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The Accident Externality from Driving

  • Edlin, Aaron S.
  • Karaca-Mandic, Pinar
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    We estimate auto accident externalities (more specifically insurance externalities) using panel data on state-average insurance premiums and loss costs. Externalities appear to be substantial in traffic-dense states: in California, for example, we find that the increase in traffic density from a typical additional driver increases total statewide insurance costs of other drivers by $1,725–$3,239 per year, depending on the model. High–traffic density states have large economically and statistically significant externalities in all specifications we check. In contrast, the accident externality per driver in low-traffic states appears quite small. On balance, accident externalities are so large that a correcting Pigouvian tax could raise $66 billion annually in California alone, more than all existing California state taxes during our study period, and over $220 billion per year nationally.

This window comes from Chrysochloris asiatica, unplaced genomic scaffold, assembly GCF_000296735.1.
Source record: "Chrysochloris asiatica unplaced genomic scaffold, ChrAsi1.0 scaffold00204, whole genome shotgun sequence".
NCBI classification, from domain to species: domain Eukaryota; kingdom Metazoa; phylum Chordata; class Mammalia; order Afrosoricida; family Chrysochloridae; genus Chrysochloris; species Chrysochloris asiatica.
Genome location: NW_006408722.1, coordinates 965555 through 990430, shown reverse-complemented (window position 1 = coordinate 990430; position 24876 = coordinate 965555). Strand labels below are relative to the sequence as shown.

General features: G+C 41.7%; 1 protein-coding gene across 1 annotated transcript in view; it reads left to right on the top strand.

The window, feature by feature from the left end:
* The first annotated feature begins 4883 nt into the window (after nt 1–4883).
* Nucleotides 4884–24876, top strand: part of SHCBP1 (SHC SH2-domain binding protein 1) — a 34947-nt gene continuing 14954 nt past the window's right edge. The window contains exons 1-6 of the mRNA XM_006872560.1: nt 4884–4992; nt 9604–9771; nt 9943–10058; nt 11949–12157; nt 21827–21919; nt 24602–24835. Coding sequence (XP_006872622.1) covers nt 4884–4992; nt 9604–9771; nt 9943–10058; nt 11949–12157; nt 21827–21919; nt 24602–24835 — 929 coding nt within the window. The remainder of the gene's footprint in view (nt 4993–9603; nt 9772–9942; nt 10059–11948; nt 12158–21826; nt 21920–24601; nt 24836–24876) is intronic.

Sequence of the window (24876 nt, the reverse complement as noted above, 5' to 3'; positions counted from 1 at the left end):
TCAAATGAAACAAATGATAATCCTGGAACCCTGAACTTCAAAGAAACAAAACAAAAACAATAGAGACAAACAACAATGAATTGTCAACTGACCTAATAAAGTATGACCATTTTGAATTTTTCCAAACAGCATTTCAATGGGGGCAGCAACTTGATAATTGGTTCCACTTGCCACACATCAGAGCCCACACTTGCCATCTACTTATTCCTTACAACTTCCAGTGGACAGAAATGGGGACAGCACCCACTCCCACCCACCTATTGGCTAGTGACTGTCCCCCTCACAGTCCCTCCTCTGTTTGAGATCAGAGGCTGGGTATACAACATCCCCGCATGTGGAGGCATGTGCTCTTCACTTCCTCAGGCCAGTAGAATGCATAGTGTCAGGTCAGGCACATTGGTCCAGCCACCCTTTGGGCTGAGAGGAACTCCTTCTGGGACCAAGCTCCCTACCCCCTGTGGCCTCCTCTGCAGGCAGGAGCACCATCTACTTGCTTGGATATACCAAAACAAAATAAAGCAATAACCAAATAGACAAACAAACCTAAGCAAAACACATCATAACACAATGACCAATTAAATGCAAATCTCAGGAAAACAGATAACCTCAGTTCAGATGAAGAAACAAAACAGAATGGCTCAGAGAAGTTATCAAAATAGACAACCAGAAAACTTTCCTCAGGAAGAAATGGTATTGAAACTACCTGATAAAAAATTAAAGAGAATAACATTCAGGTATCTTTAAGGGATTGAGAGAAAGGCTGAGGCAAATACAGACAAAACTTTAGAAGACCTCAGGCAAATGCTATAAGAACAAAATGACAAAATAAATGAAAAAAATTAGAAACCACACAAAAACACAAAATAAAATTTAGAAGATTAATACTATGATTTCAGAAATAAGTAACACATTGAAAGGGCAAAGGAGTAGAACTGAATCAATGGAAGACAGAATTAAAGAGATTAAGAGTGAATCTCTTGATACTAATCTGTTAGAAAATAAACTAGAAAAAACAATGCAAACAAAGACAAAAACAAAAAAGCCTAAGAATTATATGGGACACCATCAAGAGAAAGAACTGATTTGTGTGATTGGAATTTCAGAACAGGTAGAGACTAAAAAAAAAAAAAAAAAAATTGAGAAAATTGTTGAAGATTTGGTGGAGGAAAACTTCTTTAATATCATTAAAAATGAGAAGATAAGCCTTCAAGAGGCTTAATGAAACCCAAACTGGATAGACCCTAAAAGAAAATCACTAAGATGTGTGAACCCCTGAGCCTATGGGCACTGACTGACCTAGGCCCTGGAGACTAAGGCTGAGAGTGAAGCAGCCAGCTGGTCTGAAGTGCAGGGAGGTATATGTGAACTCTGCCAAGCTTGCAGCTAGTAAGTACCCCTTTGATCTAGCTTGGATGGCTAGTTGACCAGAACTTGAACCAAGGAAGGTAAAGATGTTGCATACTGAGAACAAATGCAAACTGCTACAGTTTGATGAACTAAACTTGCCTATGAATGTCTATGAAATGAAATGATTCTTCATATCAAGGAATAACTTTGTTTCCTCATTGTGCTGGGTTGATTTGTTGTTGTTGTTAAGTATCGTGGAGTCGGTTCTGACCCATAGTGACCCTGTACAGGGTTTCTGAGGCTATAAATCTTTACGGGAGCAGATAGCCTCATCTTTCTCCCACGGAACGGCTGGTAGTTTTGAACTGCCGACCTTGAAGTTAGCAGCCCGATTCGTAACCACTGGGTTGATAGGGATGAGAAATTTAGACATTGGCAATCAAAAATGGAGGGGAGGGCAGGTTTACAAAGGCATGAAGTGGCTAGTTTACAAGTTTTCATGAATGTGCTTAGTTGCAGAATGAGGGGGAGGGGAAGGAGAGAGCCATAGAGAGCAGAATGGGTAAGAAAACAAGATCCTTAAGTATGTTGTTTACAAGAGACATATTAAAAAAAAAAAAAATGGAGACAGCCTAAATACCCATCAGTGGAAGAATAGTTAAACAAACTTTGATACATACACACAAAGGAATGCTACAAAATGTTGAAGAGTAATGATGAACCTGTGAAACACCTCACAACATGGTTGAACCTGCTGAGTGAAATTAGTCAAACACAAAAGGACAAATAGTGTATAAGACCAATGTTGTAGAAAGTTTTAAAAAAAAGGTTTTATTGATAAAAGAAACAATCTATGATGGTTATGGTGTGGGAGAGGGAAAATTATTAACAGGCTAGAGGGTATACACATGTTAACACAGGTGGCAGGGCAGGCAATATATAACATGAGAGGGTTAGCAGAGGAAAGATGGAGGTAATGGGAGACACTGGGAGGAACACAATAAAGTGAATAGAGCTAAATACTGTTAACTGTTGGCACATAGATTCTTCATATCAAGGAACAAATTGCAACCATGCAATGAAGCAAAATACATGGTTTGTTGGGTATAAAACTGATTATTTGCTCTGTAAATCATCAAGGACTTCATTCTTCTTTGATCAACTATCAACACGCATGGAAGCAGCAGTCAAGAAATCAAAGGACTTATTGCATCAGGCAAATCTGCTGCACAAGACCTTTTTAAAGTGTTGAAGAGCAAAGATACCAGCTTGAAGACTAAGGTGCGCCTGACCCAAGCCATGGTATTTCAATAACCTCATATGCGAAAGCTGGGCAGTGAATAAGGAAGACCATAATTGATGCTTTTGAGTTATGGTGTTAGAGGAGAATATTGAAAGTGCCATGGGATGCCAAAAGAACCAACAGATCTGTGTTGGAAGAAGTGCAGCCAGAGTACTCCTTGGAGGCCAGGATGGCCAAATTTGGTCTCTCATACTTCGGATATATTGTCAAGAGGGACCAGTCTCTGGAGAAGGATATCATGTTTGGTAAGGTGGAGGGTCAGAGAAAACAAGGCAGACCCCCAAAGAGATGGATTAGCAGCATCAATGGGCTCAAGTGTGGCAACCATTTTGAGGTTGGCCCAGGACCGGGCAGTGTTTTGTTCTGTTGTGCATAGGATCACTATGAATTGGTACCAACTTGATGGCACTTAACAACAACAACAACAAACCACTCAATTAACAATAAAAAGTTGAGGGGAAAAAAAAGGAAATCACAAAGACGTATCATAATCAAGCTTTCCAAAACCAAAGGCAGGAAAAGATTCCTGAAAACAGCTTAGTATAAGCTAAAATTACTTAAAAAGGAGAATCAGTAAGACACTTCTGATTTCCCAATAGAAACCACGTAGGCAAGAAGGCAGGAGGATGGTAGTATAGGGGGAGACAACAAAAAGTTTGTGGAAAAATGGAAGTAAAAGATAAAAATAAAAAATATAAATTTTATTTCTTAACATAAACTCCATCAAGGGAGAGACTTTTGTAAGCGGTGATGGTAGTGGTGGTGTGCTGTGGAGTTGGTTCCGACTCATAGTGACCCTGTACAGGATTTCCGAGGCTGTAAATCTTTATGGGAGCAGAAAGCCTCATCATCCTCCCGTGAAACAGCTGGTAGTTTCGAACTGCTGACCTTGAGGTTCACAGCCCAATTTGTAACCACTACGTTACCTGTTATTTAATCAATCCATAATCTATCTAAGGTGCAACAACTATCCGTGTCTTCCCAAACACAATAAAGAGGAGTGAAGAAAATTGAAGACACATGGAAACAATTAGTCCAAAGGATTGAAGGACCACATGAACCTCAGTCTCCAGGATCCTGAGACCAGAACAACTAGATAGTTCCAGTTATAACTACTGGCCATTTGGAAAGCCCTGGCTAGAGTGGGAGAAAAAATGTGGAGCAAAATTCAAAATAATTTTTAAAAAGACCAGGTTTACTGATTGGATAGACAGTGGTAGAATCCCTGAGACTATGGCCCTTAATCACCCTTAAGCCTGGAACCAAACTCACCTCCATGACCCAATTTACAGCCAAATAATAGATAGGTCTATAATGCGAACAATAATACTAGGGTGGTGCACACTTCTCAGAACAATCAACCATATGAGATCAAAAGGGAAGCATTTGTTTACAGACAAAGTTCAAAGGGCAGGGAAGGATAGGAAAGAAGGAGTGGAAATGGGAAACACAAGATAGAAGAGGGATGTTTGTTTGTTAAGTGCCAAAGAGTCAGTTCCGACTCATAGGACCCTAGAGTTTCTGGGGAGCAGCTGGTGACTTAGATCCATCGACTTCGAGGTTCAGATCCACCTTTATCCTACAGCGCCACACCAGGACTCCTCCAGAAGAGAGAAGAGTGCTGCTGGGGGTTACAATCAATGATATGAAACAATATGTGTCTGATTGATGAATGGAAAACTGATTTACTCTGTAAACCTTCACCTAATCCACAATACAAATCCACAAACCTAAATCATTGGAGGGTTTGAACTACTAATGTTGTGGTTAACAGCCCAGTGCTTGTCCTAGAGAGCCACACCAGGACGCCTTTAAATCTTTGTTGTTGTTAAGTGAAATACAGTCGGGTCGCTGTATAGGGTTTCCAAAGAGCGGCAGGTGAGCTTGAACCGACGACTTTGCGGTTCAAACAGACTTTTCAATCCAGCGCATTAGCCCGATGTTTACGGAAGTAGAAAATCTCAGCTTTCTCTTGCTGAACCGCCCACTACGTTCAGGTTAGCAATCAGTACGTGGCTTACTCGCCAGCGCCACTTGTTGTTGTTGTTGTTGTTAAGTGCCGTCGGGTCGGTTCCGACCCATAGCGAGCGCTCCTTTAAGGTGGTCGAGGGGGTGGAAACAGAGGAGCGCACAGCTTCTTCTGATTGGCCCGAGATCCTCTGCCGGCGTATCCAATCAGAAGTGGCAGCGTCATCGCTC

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    Paper provided by Berkeley Olin Program in Law & Economics in its series Berkeley Olin Program in Law & Economics, Working Paper Series with number qt6179d3nw.

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    Date of creation: 11 Jan 2007
    Date of revision:
    Handle: RePEc:cdl:oplwec:qt6179d3nw
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    1. Aaron S. Edlin, 1999. "Per-Mile Premiums for Auto Insurance," NBER Working Papers 6934, National Bureau of Economic Research, Inc.
    2. Steven D. Levitt & Jack Porter, 2001. "How Dangerous Are Drinking Drivers?," Journal of Political Economy, University of Chicago Press, vol. 109(6), pages 1198-1237, December.
    3. Jerry Green, 1976. "On the Optimal Structure of Liability Laws," Bell Journal of Economics, The RAND Corporation, vol. 7(2), pages 553-574, Autumn.
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